The U.S. Environmental Protection Agency proposed two options to regulate coal ash dry dumps and waste ponds. One option offers a groundbreaking solution to closing and monitoring leaking toxic dumps, while the other option perpetuates the status quo, ensuring that coal ash will continue to threaten lives and communities. The EPA must embrace the stronger option in order to protect public health and the environment.
Today, the Agency published the proposed federal regulation of coal ash -- the first of its kind -- in the Federal Register. The plan seeks comment on two separate proposals: one that regulates coal ash as a "special waste," with strong, federally enforceable requirements for monitoring and cleanup, and another that treats coal ash as a "non-hazardous waste" and offers only guidelines that leave many communities at risk of exposure to toxic contaminants found in coal ash. Under the weaker option, the EPA assumes that in Alabama, Arizona, Georgia, Iowa, Illinois, Indiana, Kansas, Mississippi, Montana, Ohio, Tennessee, Texas, Virginia and Wyoming, coal ash dumps and waste ponds will retain their current status quo: poorly regulated, unprotected and unsafe. Thus even in Tennessee, where the largest environmental disaster occurred short of the Gulf oil spill, the EPA predicts that protections will not be put in place.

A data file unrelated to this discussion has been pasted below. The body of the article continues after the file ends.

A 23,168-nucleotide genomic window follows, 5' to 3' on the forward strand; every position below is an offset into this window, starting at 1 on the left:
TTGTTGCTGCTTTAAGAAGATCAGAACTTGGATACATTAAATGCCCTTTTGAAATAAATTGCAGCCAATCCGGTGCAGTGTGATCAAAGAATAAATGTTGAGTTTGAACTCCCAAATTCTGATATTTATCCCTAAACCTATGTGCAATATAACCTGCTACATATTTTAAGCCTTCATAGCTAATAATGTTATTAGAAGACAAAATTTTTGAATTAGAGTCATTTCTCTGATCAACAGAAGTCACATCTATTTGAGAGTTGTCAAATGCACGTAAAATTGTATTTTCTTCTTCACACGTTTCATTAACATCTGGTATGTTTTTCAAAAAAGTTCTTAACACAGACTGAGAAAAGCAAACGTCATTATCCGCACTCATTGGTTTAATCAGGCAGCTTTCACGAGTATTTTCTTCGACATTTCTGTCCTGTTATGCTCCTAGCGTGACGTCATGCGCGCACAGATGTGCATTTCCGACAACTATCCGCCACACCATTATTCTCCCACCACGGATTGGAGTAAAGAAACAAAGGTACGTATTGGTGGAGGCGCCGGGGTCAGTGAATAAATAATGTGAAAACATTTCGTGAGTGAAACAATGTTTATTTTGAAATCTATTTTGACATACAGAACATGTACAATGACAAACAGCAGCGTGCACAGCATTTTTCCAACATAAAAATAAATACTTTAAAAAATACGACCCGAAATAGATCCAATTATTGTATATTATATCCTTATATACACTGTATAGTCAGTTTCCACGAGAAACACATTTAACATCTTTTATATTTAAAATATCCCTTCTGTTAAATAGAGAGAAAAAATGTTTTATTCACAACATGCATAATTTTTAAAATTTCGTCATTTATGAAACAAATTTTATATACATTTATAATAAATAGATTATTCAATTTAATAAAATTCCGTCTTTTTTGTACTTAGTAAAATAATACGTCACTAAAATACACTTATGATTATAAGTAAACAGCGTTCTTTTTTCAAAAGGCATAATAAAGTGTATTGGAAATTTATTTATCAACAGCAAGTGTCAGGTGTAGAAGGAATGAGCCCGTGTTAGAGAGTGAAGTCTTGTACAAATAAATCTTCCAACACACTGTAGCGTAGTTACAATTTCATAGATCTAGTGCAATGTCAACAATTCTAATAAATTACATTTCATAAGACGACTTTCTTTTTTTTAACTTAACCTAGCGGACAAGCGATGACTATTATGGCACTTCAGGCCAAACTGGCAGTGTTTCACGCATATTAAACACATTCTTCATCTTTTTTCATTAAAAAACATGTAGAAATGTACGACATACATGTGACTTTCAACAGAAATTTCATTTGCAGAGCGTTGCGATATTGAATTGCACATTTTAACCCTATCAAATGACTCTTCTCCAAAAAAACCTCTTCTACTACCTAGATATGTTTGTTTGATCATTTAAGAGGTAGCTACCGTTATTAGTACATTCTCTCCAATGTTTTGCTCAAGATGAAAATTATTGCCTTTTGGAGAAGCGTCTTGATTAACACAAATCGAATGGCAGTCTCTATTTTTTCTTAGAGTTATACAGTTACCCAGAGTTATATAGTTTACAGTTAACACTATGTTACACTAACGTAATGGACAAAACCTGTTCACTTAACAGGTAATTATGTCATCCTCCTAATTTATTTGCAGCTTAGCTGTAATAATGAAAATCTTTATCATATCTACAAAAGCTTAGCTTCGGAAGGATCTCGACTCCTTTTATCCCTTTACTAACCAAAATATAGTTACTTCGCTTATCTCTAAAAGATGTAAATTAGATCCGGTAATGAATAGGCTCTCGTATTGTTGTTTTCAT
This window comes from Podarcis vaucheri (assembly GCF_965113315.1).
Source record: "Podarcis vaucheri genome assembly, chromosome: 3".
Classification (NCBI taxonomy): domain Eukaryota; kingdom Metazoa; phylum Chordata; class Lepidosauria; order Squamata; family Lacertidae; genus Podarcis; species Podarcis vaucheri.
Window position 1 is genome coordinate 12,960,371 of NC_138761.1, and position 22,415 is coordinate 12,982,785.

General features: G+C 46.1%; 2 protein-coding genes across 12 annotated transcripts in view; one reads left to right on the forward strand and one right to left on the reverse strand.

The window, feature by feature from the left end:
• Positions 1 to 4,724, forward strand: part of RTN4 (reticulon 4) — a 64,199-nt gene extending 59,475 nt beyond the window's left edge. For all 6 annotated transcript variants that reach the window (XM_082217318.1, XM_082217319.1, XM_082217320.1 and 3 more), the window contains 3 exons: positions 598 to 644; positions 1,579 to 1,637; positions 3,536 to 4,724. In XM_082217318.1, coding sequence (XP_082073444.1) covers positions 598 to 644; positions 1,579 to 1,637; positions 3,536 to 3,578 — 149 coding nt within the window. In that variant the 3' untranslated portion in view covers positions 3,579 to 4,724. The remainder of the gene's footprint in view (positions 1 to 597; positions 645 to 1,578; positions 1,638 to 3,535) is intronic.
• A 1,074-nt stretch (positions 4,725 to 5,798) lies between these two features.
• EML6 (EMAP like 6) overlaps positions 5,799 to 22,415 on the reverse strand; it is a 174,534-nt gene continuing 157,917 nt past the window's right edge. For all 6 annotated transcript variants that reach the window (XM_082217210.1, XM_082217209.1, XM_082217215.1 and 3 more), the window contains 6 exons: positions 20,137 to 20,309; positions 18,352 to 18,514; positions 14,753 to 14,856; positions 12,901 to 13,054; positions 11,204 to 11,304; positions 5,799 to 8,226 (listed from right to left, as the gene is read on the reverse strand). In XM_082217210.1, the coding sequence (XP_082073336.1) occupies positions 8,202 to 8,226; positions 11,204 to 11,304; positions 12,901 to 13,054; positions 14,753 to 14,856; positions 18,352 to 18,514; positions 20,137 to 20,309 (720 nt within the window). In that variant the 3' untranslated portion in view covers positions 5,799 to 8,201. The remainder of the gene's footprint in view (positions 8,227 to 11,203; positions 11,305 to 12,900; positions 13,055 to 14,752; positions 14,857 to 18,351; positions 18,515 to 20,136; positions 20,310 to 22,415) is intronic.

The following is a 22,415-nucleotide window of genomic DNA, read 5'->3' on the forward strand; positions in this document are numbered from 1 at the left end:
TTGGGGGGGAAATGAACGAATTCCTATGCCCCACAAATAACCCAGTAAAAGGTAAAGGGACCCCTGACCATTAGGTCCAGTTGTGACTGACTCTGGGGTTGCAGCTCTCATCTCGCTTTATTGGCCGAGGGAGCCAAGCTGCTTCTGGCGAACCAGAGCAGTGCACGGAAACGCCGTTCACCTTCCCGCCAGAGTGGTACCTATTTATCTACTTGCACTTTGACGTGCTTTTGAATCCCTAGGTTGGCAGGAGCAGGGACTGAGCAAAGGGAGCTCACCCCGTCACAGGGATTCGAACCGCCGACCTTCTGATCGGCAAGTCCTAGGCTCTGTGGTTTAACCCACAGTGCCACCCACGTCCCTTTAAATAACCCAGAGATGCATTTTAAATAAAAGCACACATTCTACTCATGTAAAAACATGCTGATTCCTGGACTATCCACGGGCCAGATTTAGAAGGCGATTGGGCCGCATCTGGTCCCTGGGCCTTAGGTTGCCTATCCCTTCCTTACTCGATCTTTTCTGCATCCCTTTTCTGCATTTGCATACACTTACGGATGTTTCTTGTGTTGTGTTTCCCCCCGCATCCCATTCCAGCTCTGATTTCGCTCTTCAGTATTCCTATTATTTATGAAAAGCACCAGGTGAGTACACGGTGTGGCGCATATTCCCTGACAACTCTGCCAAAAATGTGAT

The two-rule option demonstrates the power and influence of lobbyists for the coal and power industries who continue to block the EPA attempts at strong coal ash safeguards that protect communities. The EPA's 'special waste' proposal is the only way to guarantee the closure of the most dangerous waste ponds, ensure strong federal oversight and cleanup of contaminated streams, rivers and drinking water supplies, and protect communities across the country from coal ash contamination. The EPA itself admits that under its weaker option, many states will not adopt strict federal guidelines and that approximately 50% of the coal ash generated in the U.S. will continue to be managed under state programs that do not require basic disposal safeguards. Power plants in the U.S. produce enough coal ash annually to fill train cars stretching from the North Pole to the South Pole.